I had originally planned to write about how autoscaling magic items are enchanted (“construction of an autoscaling magic item”) but it makes more sense to describe what they look like mechanically first.
First, consumable magic items really aren’t appropriate as autoscaling items. The whole point is that the items will grow with the wielder, and something that can be easily used up just doesn’t make sense. Items that are ‘partially consumable’ (such as a luck blade) can be viable autoscaling items because they have additional features that are permanent. “Autoscaling staves” will need to be a bit different from standard magic staves.
Second, autoscaling items by definition need to be able to become more powerful at higher levels. The Big Six are definitely candidates, other items might be appropriate.
Third, an autoscaling item will have a base effect. This base effect will likely not have any unusual requirements such as the scaling components will.
Fourth, an autoscaling item may be fully- or partially-defined. If fully-defined the items powers and effects are all known, and the wielder need only meet the requirements to gain the effect. If partially-defined then powers and effects are known only to a certain point (and the wielder need only meet the requirements to gain the effects), but the wielder has the option of extending the scaling effects.
Each autoscaling item has two ‘tracks’ of effect. One is drawn from the Big Six (enhancement bonus to attack, enhancement bonus to armor, natural armor bonus, deflection bonus to armor, resistance bonus to saves, and enhancement bonus to ability scores), the other is usually a more qualitative effect.
An autoscaling item has ten ‘slots’ for effects, each associated with two character levels (first slot is associated with levels 1 and 2, second slot is associated with levels 3 and 4, and so on). Each slot will contain effects from the primary or secondary track, and will have requirements that must be met to gain access to the effect. Normally each track will have separate requirements, and it is possible to advance in only one track. Together the effects should be roughly appropriate for the level of the slot.
Example: Beobachten, the Dragon Watching
Enchanted arms and armor are the simplest to define here, since they can be expected (in the right hands) to scale from +1 to +10 effective enchantment. This aligns rather nicely with the ten slots of the autoscaling item and their associated levels.
I originally wrote about Beobachten, the Dragon Watching a few years ago, a dragon bound into sword form. For the sake of example I’ll rework it here to align with these rules.
|7-8||—||flaming spell bane||Appraise 7 ranks, Use Magic Device 7 ranks|
|9-10||+3 bonus||BAB +6|
|11-12||—||flaming spell bane spellreaving||Appraise 11 ranks, Use Magic Device 11 ranks|
|13-14||+4 bonus||BAB +8|
|15-16||—||flaming burst spell bane spellreaving||Appraise 15 ranks, Use Magic Device 15 ranks|
|17-18||+5 bonus||BAB +10|
|19-20||—||seething flaming burst spell bane spellreaving||Appraise 19 ranks, Use Magic Device 19 ranks|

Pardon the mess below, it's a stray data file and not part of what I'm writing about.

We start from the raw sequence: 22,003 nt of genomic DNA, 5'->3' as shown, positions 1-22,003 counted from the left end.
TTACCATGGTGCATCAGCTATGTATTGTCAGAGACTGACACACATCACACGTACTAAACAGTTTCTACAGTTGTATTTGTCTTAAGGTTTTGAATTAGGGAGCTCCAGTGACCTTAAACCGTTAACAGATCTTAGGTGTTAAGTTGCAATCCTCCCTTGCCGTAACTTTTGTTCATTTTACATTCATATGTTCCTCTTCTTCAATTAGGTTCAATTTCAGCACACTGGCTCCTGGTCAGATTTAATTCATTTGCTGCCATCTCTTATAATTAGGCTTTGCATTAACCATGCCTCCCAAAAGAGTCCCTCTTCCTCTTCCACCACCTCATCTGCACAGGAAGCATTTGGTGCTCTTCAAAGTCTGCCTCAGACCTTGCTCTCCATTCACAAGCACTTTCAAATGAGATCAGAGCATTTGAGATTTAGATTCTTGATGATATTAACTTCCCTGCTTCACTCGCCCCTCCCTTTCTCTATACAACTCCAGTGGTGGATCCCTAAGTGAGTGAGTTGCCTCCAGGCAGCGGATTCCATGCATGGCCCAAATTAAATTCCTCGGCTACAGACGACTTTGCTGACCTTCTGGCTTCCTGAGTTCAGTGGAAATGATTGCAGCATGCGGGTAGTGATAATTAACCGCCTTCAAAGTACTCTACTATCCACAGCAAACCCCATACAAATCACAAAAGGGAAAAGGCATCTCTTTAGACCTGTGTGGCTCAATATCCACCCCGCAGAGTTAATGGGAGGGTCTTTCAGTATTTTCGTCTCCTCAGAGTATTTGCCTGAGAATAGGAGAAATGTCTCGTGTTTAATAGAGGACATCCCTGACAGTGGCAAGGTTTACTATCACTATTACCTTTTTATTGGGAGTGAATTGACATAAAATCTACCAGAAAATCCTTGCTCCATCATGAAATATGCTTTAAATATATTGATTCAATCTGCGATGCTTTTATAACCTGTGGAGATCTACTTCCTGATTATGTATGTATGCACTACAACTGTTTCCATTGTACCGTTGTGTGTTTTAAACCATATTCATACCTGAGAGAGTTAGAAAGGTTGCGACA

The seething weapon property is a +2 property that does +2d6 points of energy damage (in this case fire) instead of +1d6, and overlaps the effect.
The spell bane weapon property is a +1 property that acts as a normal bane weapon (additional +2 to hit and +2d6 damage) against foes that cast spells or use spell-like abilities.
The spellreaving weapon property is a +1 property forces casters and creatures using spell-like abilities to make a caster level check (DC 11 + wielder’s level) or lose a highest-level spell slot or spell-like ability daily use as if expended.
Beobachten was originally a red dragon and was bound in sword form by a wizard. He still holds a grudge (as indicated by the spell bane and spellreaving weapon properties).
The base effect is as a +2 spell bane bastard sword. This sword might be most effective in the hands of a wielder that will satisfy its lust for treasure (represented by the Appraise skill requirement) and use magic (Use Magic Device requirement) while not necessarily being a caster.
Not the best example, perhaps, because Beobachten holds such a firm place in my mind with the current implementation.
It is evident to me that as written this will need either a more organic method of increasing certain effects (i.e. staging from +1 equivalent to a higher equivalent) or outright replacement as ‘more resources come available’. It may be that higher-grade effects will simply have to wait until higher level to come available, leaving empty slots in the table (which I don’t like).
Hrm. Not quite where I want to be with this.
These posts are gret Keith! I’ve long had the idea of writing a Tunnels and Trolls solo where the player can collect items to make their own custom magic wepon, but I wanted the weapon to be relevant at all levels and couldn’t do it simply. You have provided the solution to this problem. Many thanks!
I’m glad you find this helpful. How would you apply this approach to T&T? I have to admit I have played only a little T&T and I’m having trouble picturing this.
I was going to do a solo with several quests where the player gets points for each quest depending on their success. After the quest, they could spend these points to enhance a normal weapon with more dice, more adds and special abilities. However, I wanted the weapon and the solo to be relevant to all levels, and I couldn’t work out how to do it. However, spending x points for an ability that gets stronger as you level works. (for example, you could spend x points to have your weapon do an extra 1d6 damage at level 1 which goes up by another 1d6 every level or the ability to cast a spell that either gets stronger or can be used more times as you level).
Ah, I see. Thanks for explaining.
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